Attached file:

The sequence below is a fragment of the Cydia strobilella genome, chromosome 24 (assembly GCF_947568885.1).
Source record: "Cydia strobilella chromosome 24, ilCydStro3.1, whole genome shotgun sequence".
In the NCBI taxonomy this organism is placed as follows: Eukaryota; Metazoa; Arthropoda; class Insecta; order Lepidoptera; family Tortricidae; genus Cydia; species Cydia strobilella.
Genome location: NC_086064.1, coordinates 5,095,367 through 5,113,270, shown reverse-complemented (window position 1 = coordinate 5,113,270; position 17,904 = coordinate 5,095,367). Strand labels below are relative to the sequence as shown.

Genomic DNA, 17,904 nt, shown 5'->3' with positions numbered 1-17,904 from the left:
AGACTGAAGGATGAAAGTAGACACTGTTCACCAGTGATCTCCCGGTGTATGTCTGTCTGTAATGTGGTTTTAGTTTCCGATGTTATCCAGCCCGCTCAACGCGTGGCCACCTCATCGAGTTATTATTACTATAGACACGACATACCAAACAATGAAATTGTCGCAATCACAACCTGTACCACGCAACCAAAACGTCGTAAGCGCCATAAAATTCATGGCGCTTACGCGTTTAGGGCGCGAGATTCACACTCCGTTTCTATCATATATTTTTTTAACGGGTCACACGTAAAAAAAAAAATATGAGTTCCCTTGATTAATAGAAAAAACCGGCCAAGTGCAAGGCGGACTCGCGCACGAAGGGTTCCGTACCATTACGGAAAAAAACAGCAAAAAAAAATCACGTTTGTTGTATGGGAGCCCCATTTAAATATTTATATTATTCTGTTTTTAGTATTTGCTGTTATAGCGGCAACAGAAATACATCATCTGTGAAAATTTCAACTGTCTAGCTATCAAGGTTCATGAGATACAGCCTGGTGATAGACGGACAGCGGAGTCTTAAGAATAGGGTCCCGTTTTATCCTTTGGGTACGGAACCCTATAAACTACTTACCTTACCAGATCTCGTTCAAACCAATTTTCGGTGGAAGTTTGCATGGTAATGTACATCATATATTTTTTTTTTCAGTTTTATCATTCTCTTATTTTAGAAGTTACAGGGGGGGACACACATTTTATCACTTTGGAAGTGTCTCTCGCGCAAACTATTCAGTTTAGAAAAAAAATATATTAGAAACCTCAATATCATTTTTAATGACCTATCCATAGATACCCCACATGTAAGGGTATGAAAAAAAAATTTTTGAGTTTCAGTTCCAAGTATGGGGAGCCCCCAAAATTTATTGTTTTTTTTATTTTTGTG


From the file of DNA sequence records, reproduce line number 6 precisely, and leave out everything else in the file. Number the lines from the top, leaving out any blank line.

AGACTGAAGGATGAAAGTAGACACTGTTCACCAGTGATCTCCCGGTGTATGTCTGTCTGTAATGTGGTTTTAGTTTCCGATGTTATCCAGCCCGCTCAACGCGTGGCCACCTCATCGAGTTATTATTACTATAGACACGACATACCAAACAATGAAATTGTCGCAATCACAACCTGTACCACGCAACCAAAACGTCGTAAGCGCCATAAAATTCATGGCGCTTACGCGTTTAGGGCGCGAGATTCACACTCCGTTTCTATCATATATTTTTTTAACGGGTCACACGTAAAAAAAAAAATATGAGTTCCCTTGATTAATAGAAAAAACCGGCCAAGTGCAAGGCGGACTCGCGCACGAAGGGTTCCGTACCATTACGGAAAAAAACAGCAAAAAAAAATCACGTTTGTTGTATGGGAGCCCCATTTAAATATTTATATTATTCTGTTTTTAGTATTTGCTGTTATAGCGGCAACAGAAATACATCATCTGTGAAAATTTCAACTGTCTAGCTATCAAGGTTCATGAGATACAGCCTGGTGATAGACGGACAGCGGAGTCTTAAGAATAGGGTCCCGTTTTATCCTTTGGGTACGGAACCCTATAAACTACTTACCTTACCAGATCTCGTTCAAACCAATTTTCGGTGGAAGTTTGCATGGTAATGTACATCATATATTTTTTTTTTCAGTTTTATCATTCTCTTATTTTAGAAGTTACAGGGGGGGACACACATTTTATCACTTTGGAAGTGTCTCTCGCGCAAACTATTCAGTTTAGAAAAAAAATATATTAGAAACCTCAATATCATTTTTAATGACCTATCCATAGATACCCCACATGTAAGGGTATGAAAAAAAAATTTTTGAGTTTCAGTTCCAAGTATGGGGAGCCCCCAAAATTTATTGTTTTTTTTATTTTTGTG